Website with Speeches and Sermons from Palin's Former Church Shuts Down as Religious Views of Candidate Face Scrutiny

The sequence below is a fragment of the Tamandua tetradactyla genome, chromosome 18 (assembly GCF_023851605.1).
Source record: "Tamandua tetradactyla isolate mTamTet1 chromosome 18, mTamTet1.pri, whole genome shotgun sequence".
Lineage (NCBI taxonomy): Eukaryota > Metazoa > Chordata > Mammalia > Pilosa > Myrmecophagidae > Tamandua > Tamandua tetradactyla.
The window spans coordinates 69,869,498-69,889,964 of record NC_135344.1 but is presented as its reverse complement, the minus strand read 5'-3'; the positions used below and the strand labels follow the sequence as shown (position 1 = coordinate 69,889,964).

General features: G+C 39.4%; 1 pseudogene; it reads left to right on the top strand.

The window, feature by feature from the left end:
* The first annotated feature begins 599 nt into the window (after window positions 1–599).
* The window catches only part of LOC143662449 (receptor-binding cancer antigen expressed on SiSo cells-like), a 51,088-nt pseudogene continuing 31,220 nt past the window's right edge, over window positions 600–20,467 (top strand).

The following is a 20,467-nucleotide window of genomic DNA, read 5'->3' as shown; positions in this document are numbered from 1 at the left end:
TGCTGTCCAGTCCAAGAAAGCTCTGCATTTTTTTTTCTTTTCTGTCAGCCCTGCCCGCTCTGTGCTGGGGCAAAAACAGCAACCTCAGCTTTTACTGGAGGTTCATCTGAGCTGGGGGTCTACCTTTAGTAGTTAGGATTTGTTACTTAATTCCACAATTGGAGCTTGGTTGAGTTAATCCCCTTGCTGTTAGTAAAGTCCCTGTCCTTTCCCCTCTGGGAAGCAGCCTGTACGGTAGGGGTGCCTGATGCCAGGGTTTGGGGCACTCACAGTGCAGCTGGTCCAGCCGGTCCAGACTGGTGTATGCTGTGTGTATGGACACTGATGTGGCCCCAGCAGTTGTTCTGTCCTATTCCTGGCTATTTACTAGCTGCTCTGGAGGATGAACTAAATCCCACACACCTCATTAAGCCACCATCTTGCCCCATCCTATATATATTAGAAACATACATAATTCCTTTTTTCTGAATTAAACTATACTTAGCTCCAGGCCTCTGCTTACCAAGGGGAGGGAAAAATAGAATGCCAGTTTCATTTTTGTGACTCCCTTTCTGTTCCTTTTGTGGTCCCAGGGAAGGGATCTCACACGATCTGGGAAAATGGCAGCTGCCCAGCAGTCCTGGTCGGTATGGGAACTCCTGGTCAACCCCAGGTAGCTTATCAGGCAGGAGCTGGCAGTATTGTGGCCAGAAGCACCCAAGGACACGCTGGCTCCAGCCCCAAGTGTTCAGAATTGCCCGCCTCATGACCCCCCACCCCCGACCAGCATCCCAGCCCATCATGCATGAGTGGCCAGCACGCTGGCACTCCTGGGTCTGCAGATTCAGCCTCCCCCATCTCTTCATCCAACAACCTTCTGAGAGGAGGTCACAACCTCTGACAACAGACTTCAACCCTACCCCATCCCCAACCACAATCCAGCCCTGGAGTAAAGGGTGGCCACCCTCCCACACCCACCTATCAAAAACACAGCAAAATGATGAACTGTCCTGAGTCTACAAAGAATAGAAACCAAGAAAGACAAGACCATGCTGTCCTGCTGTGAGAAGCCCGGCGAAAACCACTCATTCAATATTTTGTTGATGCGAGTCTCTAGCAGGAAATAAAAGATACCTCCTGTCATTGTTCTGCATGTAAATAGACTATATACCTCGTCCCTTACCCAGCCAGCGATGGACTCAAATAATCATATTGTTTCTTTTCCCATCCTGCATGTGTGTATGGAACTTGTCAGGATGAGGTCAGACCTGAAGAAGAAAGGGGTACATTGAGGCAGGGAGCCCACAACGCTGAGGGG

Officials of Gov. Sarah Palin's former church, Wasilla Assembly of God, in Alaska, shut down part of their website Wednesday, stating that their server could not handle the higher-than-normal traffic.The part of the website no longer functioning appears to be the section where the sermons of senior Pastor Ed Kalnins were available, including one from 2004 -- after Palin left the church -- where he suggested heaven wasn't necessarily in the cards for anyone who voted for Sen. John Kerry, D-Mass.Also no longer available is the video of a speech Palin delivered in June at the graduation service for the church's School of Ministry."WasillaAG.net was never intended to handle the traffic it has received in the last few days," says a message on the church website. "Due to technical limitations, WasillaAG.net will be unavailable for the immediate future."Palin attended Wasilla Assembly of God from her teenage years through 2002. She and her family now attend Wasilla Bible Church.Srutiny of Gov. Palin ever since she was named Sen. John McCain's running mate last Friday has brought attention to all aspects of her biography."We have had some inquires into Governor Palin's beliefs," a statement from Wasilla Assembly of God reads. "We do know that Gov Palin is a woman of integrity. She is a servant of the people, she is a strong leader. As for her personal beliefs, Governor Palin is well able to speak for herself on those issues. "As Alaskans we are excited about our Governor being selected as the nominee for Vice President," the statement continues. "As residents of Wasilla, we are ecstatic about one of our own being thrust to the national forefront. However, as a church, it is not appropriate for us to endorse any one candidate over another."The Book of First Timothy, the church said, "tells us pray for those in authority. This we will do no matter who is elected. We wish the best to Governor Palin, and Senator McCain, as well as to Senator Obama and Senator Biden."Some of the video of Palin speaking at the Wasilla Assembly of God commencement address was recently posted at the liberal Huffington Post.The governor is shown speaking comfortably about her faith in Jesus Christ. "It was so cool growing up in this church and getting saved here," the governor says, "getting baptized by Pastor (Paul) Riley."Palin asked the congregation to "pray for our military men and women who are striving to do what is right. Also, for this country, that our leaders, our national leaders, are sending [U.S. soldiers] out on a task that is from God. That's what we have to make sure that we're praying for, that there is a plan and that that plan is God's plan."The Huffington Post described this as Palin "paint(ing) the current war in Iraq as a messianic affair in which the United States could act out the will of the Lord," which McCain-Palin spokesman Michael Goldfarb called "a distortion of what she was saying.""She very clearly was saying that she's praying for military men and women to do what's right," Goldfarb said. "Every religious American prays that the what the U.S. is doing in Iraq is something that is a righteous act." Religious Americans regularly pray that acts they take, and acts they take, are the correct, or righteous ones, Goldfarb said, arguing that was what Palin meant by her remarks.Palin's current church has also undergone scrutiny.The Politico's Ben Smith reported that Palin was present for an August 17 sermon in which David Brickner, an activist for the missionary group "Jews for Jesus," considered quite controversial among many American Jews. The Anti-Defamation League of B'nai Brith has criticized Brickner for "targeting Jews for conversion with subterfuge and deception."Brickner in his sermon described terrorist attacks on Israelis as part of "an ongoing reflection of the fact that there is judgment" by God of those who have no accepted Jesus as their savior."When Jesus was standing in that temple, He spoke that that judgment was coming, that there's a reality to the judgment of unbelief.  …  Judgment is very real and we see it played out on the pages of the newspapers and on the television.  It's very real."Brickner described when his son Isaac recently "was in Jerusalem he was there to witness some of that judgment, some of that conflict, when a Palestinian from East Jerusalem took a bulldozer and went plowing through a score of cars, killing numbers of people.  Judgment—you can't miss it. "McCain-Palin campaign spokesman Goldfarb said that Brickner "was a guest at the church who Gov. Palin did not know would be speaking, and she does not share the views he expressed. She and her family would not have been sitting in the pews of the church if those remarks were remotely typical."Earlier this year, Sen. Barack Obama, D-Illinois, went through some tough questions about his now-former church, Trinity United Church of Christ, and his former pastor, Rev. Jeremiah Wright, who made many controversial comments from his pulpit. Faced with intense scrutiny of his church, pastor, and those offering guest sermons, Sen. Obama resigned from his church at the end of May."If the Obama campaign wants to have a debate about who was in church for what sermon," Goldfarb told ABC News, "that's not an argument we're going to shy away from."-- jpt

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